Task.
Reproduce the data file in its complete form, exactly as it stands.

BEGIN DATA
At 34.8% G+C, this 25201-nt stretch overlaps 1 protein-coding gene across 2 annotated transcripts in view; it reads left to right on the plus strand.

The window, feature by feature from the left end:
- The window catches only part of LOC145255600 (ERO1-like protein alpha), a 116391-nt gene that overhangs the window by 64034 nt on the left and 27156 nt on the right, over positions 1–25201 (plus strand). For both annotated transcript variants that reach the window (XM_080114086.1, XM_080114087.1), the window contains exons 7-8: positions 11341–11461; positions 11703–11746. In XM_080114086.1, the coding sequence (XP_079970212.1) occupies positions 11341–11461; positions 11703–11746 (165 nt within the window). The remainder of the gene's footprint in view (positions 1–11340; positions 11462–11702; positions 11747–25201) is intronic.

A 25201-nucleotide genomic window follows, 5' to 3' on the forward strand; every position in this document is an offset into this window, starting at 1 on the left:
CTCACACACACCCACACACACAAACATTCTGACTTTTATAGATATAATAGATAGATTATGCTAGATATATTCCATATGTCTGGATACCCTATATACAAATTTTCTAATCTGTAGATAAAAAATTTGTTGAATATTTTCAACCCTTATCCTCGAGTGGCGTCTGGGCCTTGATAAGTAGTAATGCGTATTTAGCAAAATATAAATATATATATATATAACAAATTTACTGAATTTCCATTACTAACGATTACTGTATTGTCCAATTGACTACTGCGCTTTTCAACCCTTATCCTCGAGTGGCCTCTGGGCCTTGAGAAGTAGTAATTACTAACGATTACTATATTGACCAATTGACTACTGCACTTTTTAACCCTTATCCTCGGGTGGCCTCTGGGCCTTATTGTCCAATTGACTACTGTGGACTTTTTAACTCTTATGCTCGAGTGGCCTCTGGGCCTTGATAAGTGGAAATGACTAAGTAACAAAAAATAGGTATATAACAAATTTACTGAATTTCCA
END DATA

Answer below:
At 34.8% G+C, this 25201-nt stretch overlaps 1 protein-coding gene across 2 annotated transcripts in view; it reads left to right on the plus strand.

The window, feature by feature from the left end:
- The window catches only part of LOC145255600 (ERO1-like protein alpha), a 116391-nt gene that overhangs the window by 64034 nt on the left and 27156 nt on the right, over positions 1–25201 (plus strand). For both annotated transcript variants that reach the window (XM_080114086.1, XM_080114087.1), the window contains exons 7-8: positions 11341–11461; positions 11703–11746. In XM_080114086.1, the coding sequence (XP_079970212.1) occupies positions 11341–11461; positions 11703–11746 (165 nt within the window). The remainder of the gene's footprint in view (positions 1–11340; positions 11462–11702; positions 11747–25201) is intronic.

A 25201-nucleotide genomic window follows, 5' to 3' on the forward strand; every position in this document is an offset into this window, starting at 1 on the left:
CTCACACACACCCACACACACAAACATTCTGACTTTTATAGATATAATAGATAGATTATGCTAGATATATTCCATATGTCTGGATACCCTATATACAAATTTTCTAATCTGTAGATAAAAAATTTGTTGAATATTTTCAACCCTTATCCTCGAGTGGCGTCTGGGCCTTGATAAGTAGTAATGCGTATTTAGCAAAATATAAATATATATATATATAACAAATTTACTGAATTTCCATTACTAACGATTACTGTATTGTCCAATTGACTACTGCGCTTTTCAACCCTTATCCTCGAGTGGCCTCTGGGCCTTGAGAAGTAGTAATTACTAACGATTACTATATTGACCAATTGACTACTGCACTTTTTAACCCTTATCCTCGGGTGGCCTCTGGGCCTTATTGTCCAATTGACTACTGTGGACTTTTTAACTCTTATGCTCGAGTGGCCTCTGGGCCTTGATAAGTGGAAATGACTAAGTAACAAAAAATAGGTATATAACAAATTTACTGAATTTCCA